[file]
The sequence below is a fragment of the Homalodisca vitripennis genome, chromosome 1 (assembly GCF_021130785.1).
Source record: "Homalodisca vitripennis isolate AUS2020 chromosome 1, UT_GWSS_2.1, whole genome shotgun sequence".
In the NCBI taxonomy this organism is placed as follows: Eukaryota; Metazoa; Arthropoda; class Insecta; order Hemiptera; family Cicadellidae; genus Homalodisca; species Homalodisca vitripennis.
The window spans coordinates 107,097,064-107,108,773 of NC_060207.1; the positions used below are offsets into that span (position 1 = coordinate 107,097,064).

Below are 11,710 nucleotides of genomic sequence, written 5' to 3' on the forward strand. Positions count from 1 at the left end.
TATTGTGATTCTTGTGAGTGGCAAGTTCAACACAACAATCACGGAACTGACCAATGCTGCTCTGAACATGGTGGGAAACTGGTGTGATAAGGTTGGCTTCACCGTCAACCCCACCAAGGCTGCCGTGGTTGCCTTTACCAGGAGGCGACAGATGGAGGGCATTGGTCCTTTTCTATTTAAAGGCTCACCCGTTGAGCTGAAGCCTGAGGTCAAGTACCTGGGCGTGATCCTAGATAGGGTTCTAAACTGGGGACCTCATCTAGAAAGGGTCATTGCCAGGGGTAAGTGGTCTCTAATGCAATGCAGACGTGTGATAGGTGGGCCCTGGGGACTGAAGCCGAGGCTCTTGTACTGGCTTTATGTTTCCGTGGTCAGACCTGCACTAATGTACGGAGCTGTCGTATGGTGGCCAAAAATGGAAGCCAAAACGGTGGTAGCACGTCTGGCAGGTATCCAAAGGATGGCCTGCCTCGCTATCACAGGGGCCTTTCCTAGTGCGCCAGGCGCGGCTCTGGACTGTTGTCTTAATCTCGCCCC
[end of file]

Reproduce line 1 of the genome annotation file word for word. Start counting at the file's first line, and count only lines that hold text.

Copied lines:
The sequence below is a fragment of the Homalodisca vitripennis genome, chromosome 1 (assembly GCF_021130785.1).